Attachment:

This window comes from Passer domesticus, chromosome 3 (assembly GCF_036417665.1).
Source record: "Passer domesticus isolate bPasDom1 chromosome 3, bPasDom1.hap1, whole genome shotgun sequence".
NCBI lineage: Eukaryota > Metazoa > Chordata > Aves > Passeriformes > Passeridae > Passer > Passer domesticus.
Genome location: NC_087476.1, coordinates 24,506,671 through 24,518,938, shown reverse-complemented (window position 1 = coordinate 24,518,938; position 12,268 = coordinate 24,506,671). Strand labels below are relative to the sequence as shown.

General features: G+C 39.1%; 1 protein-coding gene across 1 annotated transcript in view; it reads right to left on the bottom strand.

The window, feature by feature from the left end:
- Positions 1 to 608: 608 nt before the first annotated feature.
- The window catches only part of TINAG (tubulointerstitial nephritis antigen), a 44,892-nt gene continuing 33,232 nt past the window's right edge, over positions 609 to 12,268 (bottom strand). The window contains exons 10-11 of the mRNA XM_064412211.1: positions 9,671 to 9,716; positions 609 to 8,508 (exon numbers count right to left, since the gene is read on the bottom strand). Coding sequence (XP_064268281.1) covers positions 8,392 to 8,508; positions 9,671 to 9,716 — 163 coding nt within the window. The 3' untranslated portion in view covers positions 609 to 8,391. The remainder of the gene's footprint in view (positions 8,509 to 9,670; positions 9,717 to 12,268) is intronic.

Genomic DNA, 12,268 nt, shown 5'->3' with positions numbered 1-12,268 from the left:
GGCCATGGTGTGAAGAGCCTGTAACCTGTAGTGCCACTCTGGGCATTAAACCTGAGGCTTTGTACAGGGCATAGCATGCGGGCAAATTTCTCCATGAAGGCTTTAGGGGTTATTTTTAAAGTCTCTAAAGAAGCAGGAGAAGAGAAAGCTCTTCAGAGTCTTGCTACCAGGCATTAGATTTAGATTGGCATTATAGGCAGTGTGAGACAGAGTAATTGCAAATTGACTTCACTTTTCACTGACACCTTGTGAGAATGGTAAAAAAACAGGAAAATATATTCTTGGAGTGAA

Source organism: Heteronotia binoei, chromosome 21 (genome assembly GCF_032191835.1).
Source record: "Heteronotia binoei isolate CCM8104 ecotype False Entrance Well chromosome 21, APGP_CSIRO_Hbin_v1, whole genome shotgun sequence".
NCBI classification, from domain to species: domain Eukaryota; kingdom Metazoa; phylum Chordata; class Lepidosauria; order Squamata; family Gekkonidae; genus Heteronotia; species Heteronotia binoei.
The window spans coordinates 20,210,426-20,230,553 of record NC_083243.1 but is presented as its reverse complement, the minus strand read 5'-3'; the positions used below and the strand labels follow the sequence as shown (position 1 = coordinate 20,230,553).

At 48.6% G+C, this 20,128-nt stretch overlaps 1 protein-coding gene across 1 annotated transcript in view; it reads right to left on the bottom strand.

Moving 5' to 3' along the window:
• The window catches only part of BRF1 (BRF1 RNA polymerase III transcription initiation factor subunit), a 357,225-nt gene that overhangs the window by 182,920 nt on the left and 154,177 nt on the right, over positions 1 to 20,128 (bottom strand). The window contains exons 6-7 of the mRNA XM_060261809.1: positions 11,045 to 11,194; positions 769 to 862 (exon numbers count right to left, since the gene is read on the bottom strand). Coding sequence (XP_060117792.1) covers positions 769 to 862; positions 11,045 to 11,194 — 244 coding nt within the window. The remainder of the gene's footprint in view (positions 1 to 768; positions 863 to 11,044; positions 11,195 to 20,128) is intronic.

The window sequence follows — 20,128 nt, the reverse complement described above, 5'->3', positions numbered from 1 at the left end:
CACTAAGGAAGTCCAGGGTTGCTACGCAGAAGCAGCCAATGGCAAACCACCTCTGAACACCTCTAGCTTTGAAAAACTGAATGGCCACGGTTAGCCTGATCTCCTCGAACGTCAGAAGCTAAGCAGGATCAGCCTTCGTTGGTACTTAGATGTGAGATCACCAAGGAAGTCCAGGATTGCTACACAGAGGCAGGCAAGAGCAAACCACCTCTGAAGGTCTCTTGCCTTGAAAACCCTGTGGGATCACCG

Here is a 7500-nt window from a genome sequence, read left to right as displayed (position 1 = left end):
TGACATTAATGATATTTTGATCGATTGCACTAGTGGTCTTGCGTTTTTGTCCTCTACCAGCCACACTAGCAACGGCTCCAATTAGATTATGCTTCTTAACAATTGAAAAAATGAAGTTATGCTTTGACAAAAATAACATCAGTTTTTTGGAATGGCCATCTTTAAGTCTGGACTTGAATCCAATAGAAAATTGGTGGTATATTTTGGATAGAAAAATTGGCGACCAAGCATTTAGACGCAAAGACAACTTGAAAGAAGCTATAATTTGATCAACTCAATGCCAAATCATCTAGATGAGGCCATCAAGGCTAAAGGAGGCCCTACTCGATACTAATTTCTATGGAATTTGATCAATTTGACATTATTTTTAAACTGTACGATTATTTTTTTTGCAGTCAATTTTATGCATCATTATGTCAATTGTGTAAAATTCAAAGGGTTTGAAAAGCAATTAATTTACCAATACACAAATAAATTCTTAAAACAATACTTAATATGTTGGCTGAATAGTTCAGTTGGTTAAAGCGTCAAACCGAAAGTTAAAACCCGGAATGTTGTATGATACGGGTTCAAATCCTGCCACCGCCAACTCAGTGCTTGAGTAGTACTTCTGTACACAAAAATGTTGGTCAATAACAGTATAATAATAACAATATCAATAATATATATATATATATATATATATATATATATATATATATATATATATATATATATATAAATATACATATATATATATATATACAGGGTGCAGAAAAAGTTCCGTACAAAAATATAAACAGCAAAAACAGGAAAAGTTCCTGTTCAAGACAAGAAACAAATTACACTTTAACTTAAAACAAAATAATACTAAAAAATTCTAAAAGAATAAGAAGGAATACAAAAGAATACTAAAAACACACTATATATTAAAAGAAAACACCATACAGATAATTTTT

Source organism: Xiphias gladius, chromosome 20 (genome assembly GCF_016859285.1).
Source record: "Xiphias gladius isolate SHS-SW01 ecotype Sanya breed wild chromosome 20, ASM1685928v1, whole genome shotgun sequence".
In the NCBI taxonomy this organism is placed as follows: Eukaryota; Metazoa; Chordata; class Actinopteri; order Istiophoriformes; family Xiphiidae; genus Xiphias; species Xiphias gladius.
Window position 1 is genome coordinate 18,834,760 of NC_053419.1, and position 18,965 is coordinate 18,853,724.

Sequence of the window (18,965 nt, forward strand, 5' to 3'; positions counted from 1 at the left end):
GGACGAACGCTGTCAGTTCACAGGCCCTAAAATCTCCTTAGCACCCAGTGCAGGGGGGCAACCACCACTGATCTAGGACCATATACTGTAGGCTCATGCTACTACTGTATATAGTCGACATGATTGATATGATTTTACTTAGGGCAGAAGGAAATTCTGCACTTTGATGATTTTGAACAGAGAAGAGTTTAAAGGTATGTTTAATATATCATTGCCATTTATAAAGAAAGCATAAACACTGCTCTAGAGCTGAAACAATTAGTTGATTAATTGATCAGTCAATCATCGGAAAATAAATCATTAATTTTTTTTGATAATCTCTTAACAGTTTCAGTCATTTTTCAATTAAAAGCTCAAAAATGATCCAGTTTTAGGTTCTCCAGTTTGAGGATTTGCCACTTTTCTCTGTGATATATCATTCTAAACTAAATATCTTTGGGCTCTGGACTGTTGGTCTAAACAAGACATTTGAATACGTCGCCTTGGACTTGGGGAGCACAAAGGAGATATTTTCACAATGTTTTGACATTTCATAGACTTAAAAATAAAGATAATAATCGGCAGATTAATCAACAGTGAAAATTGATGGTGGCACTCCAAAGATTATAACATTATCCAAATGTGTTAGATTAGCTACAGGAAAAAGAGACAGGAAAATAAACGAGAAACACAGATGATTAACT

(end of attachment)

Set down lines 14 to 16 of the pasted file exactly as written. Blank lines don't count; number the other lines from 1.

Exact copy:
The window spans coordinates 20,210,426-20,230,553 of record NC_083243.1 but is presented as its reverse complement, the minus strand read 5'-3'; the positions used below and the strand labels follow the sequence as shown (position 1 = coordinate 20,230,553).

At 48.6% G+C, this 20,128-nt stretch overlaps 1 protein-coding gene across 1 annotated transcript in view; it reads right to left on the bottom strand.

Moving 5' to 3' along the window: